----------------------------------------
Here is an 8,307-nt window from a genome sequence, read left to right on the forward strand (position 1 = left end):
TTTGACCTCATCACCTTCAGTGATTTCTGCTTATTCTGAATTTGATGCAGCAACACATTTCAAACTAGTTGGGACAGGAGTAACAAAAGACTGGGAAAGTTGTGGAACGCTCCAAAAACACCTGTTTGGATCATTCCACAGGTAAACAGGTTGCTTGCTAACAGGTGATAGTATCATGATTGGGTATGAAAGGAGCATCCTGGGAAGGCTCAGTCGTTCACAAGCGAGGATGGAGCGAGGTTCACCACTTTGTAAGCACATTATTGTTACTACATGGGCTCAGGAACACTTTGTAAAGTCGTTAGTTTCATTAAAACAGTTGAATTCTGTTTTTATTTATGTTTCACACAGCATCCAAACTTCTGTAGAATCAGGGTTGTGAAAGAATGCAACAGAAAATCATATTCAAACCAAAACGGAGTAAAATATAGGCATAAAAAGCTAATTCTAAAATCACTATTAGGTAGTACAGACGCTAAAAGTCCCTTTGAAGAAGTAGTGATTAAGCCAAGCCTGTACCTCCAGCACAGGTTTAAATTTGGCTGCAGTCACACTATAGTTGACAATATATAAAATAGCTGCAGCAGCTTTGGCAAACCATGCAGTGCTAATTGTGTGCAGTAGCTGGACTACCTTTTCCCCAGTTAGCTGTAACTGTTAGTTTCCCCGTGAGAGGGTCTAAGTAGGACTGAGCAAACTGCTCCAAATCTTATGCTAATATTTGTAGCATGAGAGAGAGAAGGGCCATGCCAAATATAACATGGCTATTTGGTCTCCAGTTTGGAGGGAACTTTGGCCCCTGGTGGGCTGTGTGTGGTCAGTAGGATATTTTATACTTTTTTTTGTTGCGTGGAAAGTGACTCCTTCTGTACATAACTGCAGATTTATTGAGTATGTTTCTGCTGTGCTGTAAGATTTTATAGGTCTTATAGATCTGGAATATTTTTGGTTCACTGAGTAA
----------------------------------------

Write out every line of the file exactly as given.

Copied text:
Here is an 8,307-nt window from a genome sequence, read left to right on the forward strand (position 1 = left end):
TTTGACCTCATCACCTTCAGTGATTTCTGCTTATTCTGAATTTGATGCAGCAACACATTTCAAACTAGTTGGGACAGGAGTAACAAAAGACTGGGAAAGTTGTGGAACGCTCCAAAAACACCTGTTTGGATCATTCCACAGGTAAACAGGTTGCTTGCTAACAGGTGATAGTATCATGATTGGGTATGAAAGGAGCATCCTGGGAAGGCTCAGTCGTTCACAAGCGAGGATGGAGCGAGGTTCACCACTTTGTAAGCACATTATTGTTACTACATGGGCTCAGGAACACTTTGTAAAGTCGTTAGTTTCATTAAAACAGTTGAATTCTGTTTTTATTTATGTTTCACACAGCATCCAAACTTCTGTAGAATCAGGGTTGTGAAAGAATGCAACAGAAAATCATATTCAAACCAAAACGGAGTAAAATATAGGCATAAAAAGCTAATTCTAAAATCACTATTAGGTAGTACAGACGCTAAAAGTCCCTTTGAAGAAGTAGTGATTAAGCCAAGCCTGTACCTCCAGCACAGGTTTAAATTTGGCTGCAGTCACACTATAGTTGACAATATATAAAATAGCTGCAGCAGCTTTGGCAAACCATGCAGTGCTAATTGTGTGCAGTAGCTGGACTACCTTTTCCCCAGTTAGCTGTAACTGTTAGTTTCCCCGTGAGAGGGTCTAAGTAGGACTGAGCAAACTGCTCCAAATCTTATGCTAATATTTGTAGCATGAGAGAGAGAAGGGCCATGCCAAATATAACATGGCTATTTGGTCTCCAGTTTGGAGGGAACTTTGGCCCCTGGTGGGCTGTGTGTGGTCAGTAGGATATTTTATACTTTTTTTTGTTGCGTGGAAAGTGACTCCTTCTGTACATAACTGCAGATTTATTGAGTATGTTTCTGCTGTGCTGTAAGATTTTATAGGTCTTATAGATCTGGAATATTTTTGGTTCACTGAGTAA